The Si chainsets are known for being stiff, and on the upper end of the range they become Si HollowGram, at which point they're stiff and incredibly light. The bikes at the top of the tree come with the Cannondale HollowGram SiSL2 crankset, which retails at close to £1k on its own, so it's a component of note with a claimed weight of 483g vs a Dura Ace version which comes in at 609g.
For 2019, Cannondale has added a pre-installed Power2Max power meter to some of the top end models.
Cannondale uses its own HollowGram wheels on some models, but speccing Mavic and Fulcrum hoops where they better fit the overall package and price.
Cannondale SuperSix Evo Reviews
- Cannondale SuperSix Evo Hi-Mod Disc Team
- 2016 Cannondale SuperSix Evo Women’s Shimano Ultegra
- 2015 Cannondale SuperSix Evo Carbon 105 5
Cannondale SuperSix Evo Range
While the Hi-Mod and standard SuperSix Evo models differ in material construction, the frames in the range share matching technology and geometry.
Spending more will result in incremental improvements - the stiffness of the Hi-Mod, better shifting of a top end groupset, but trickle down tech means that you can enjoy much the same ride quality on a Shimano Tiagra equipped model coming in at £1,499.99 as the top end model at £8,499.99.
Here are the models in price order, from the most expensive to the least.
SuperSix Evo Hi-Mod road bikes
The top end versions in the range Canondale's Ballistec Hi-Mod carbon. This combines high and ultra-high modulus fibres, offering a high level of stiffness with the low weight associated with using minimal material.
Many of the more expensive build options come with pre-installed power meters, too.
- SUPERSIX EVO HI-MOD DISC TEAM SHIMANO DI2 DISC: £8,499.99 (Shimano Dura Ace Di2, Cannondale HollowGram SiSL2 crankset, Mavic Cosmic Pro Carbon SL Disc wheels)
- SUPERSIX EVO HI-MOD SHIMANO DURA ACE D12: £6,499.99 (Shimano Dura Ace Di2, Cannondale HollowGram SiSL2 with Power2Max NG Eco Powermeter, Fulcrum Racing Quattro Carbon wheels)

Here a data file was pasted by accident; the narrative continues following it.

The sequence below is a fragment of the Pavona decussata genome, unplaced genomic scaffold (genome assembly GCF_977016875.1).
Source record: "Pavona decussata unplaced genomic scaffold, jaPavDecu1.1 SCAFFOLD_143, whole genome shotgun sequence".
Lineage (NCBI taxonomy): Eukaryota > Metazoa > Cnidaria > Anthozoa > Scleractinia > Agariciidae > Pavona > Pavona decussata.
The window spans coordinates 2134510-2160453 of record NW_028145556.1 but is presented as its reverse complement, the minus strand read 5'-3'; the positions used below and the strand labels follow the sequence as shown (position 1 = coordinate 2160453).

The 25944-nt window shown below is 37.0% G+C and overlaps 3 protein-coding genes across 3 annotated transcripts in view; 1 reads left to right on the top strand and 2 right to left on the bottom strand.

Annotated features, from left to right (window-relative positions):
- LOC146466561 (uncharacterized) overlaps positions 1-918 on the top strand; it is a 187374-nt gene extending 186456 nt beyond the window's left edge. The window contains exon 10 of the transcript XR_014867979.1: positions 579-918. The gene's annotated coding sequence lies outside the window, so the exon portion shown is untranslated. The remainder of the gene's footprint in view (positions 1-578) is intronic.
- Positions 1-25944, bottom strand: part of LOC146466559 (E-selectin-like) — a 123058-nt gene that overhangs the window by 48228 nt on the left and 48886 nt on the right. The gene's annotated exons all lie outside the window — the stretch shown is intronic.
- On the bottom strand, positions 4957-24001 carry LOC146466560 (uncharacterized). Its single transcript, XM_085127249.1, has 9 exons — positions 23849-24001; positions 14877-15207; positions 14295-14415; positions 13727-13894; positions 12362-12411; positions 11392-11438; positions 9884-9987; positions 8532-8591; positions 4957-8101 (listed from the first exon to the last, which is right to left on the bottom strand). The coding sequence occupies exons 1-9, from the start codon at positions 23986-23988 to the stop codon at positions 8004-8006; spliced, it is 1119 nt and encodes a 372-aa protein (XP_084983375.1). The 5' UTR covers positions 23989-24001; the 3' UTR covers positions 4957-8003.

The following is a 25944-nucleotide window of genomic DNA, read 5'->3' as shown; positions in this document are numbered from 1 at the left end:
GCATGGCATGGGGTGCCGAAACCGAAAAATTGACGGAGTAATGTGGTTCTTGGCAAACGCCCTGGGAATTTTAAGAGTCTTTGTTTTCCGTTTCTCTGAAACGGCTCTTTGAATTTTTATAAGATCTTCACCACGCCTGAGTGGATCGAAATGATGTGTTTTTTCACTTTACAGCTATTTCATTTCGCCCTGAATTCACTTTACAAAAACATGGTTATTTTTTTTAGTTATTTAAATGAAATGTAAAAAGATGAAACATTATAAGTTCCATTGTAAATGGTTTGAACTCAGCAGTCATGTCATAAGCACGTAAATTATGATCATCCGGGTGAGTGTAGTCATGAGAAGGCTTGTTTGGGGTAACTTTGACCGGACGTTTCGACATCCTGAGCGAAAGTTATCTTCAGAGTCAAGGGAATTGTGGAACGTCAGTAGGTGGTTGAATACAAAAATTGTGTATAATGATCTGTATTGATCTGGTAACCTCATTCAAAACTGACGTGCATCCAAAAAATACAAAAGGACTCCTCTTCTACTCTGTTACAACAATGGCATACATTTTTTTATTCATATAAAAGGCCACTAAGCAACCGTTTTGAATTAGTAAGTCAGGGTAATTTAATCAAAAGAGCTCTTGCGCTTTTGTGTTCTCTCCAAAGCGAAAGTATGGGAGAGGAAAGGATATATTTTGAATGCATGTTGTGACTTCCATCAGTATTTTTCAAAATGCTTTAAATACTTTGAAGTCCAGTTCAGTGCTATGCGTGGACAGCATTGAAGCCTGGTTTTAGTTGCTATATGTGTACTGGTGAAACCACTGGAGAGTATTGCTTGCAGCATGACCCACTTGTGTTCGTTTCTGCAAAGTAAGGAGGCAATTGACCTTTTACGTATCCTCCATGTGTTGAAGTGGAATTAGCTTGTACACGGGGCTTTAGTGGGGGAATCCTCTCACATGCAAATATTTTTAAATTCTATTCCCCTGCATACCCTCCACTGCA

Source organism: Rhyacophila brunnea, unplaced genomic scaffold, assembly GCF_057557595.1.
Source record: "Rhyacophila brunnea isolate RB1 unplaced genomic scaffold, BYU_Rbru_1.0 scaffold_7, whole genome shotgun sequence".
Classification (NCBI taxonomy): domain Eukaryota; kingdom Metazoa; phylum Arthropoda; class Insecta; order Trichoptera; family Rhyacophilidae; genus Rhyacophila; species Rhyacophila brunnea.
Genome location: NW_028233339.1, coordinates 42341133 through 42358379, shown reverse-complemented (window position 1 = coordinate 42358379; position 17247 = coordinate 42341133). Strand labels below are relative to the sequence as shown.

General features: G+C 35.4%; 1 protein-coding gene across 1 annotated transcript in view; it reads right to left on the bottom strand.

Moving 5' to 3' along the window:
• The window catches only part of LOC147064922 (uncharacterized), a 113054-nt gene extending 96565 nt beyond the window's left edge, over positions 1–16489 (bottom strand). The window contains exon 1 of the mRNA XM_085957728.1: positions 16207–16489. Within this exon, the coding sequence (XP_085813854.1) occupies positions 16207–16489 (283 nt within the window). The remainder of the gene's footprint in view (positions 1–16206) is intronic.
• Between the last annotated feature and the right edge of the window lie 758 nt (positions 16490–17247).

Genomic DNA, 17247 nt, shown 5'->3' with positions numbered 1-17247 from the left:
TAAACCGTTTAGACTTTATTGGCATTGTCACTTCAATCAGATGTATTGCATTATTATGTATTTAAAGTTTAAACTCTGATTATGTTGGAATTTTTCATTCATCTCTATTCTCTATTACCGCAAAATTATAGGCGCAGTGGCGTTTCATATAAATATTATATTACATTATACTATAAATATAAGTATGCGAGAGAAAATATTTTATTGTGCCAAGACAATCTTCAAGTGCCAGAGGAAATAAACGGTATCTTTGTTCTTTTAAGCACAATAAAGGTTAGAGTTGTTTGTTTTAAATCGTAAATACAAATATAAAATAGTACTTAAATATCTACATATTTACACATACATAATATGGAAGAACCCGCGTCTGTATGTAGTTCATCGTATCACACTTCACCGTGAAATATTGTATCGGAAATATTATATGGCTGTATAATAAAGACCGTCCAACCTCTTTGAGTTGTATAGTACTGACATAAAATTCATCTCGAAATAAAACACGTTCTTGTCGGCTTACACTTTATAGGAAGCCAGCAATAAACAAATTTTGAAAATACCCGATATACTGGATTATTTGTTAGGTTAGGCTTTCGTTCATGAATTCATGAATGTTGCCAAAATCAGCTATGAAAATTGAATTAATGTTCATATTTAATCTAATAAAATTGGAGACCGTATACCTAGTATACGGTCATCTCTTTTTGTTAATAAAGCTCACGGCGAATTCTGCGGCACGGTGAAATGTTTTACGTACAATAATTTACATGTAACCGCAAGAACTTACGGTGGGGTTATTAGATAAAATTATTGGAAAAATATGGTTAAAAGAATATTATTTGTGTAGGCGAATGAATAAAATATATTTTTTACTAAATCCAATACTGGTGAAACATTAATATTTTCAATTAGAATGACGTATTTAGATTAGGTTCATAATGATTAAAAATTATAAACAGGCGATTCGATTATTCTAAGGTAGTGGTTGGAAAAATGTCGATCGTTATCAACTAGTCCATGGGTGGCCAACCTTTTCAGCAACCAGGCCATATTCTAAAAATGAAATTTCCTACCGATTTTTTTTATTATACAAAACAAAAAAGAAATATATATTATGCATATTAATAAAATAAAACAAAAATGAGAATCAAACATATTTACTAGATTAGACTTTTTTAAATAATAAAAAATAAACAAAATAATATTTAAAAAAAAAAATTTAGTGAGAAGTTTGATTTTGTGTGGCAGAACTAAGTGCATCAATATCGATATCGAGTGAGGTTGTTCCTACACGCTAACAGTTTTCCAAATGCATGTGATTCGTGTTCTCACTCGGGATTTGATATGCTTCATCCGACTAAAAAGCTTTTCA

- SUPERSIX EVO HI-MOD SHIMANO DURA ACE: £4,699.99 (Shimano Dura Ace, Cannondale HollowGram Si w/ Power2Max NG Eco Powermeter, Cannondale HollowGram Si Carbon wheels)
- SUPERSIX EVO HI-MOD SRAM RED ETAP: £4,799.99 (SRAM Red e-Tap, Quarq Prime Carbon crankset, Cannondale HollowGram Si Carbon wheels)
- SUPERSIX EVO HI-MOD DISC SHIMANO ULTEGRA DI2 DISC: £4,799.99 (Shimano Ultegra Di2,Cannondale HollowGram Si w/ SpideRing cranks, Cannondale HollowGram Carbon wheels)
- SUPERSIX EVO HI-MOD DISC ULTEGRA: £3,999.99 (Shimano Ultegra, Cannondale HollowGram Si cranks, Mavic Aksium wheels)
- Review: Cannondale SuperSix Evo Hi-Mod Team
- CANNONDALE SUPERSIX EVO CARBON DURA ACE: £3699 (Shimano Dura Ace, Cannondale HollowGram Si w/ SpideRing cranks, Cannondale HollowGram Si Carbon wheels)
- CANNONDALE SUPERSIX EVO CARBON ULTEGRA RACE (women's version available): £2999.99 (Shimano Ultegra, Cannondale HollowGram Si w/ power2max NG Eco Power Meter cranks, Cannondale HollowGram Si Carbon)
- CANNONDALE SUPERSIX EVO CARBON DISC ULTEGRA DISC (women's version available): £2699.99 (Shimano Ultegra, Cannondale Si w/ FSA rings crankset, Mavic Aksium Disc wheels)
- CANNONDALE SUPERSIX EVO CARBON ULTEGRA: £2099.99 (Shimano Ultegra, Cannondale Si w/ FSA Rings crankset, Fulcrum Racing Sport wheels)
- CANNONDALE SUPERSIX EVO CARBON 105 (women's version available): £1799.99 (Shimano 105, Cannondale Si w/ FSA Rings crankset, Fulcrum Racing Sport wheels)
- CANNONDALE SUPERSIX EVO CARBON TIAGRA: £1499.99 (Shimano Tiagra, FSA Omega crankset, RS 2.0 wheels)
- Review: The new Cannondale SuperSix EVO Disc – First Ride
All bikes feature the same geometry and promise expert handling, with slightly higher end upping ride quality and componentry improving in performance and dropping weight as you move through the ranks.
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Michelle Arthurs-Brennan is a traditional journalist by trade, having begun her career working for a local newspaper, where highlights included interviewing a very irate Freddie Star (and an even more irate theatre owner), as well as 'the one about the stolen chickens'.
Previous to joining the Cycling Weekly team, Michelle was Editor at Total Women's Cycling. She joined CW as an 'SEO Analyst', but couldn't keep her nose out of journalism and in the spreadsheets, eventually taking on the role of Tech Editor before her latest appointment as Digital Editor.
Michelle is a road racer who also enjoys track riding and the occasional time trial, though dabbles in off-road riding too (either on a mountain bike, or a 'gravel bike'). She is passionate about supporting grassroots women's racing and founded the women's road race team 1904rt.
Michelle is on maternity leave from July 8 2022, until April 2023.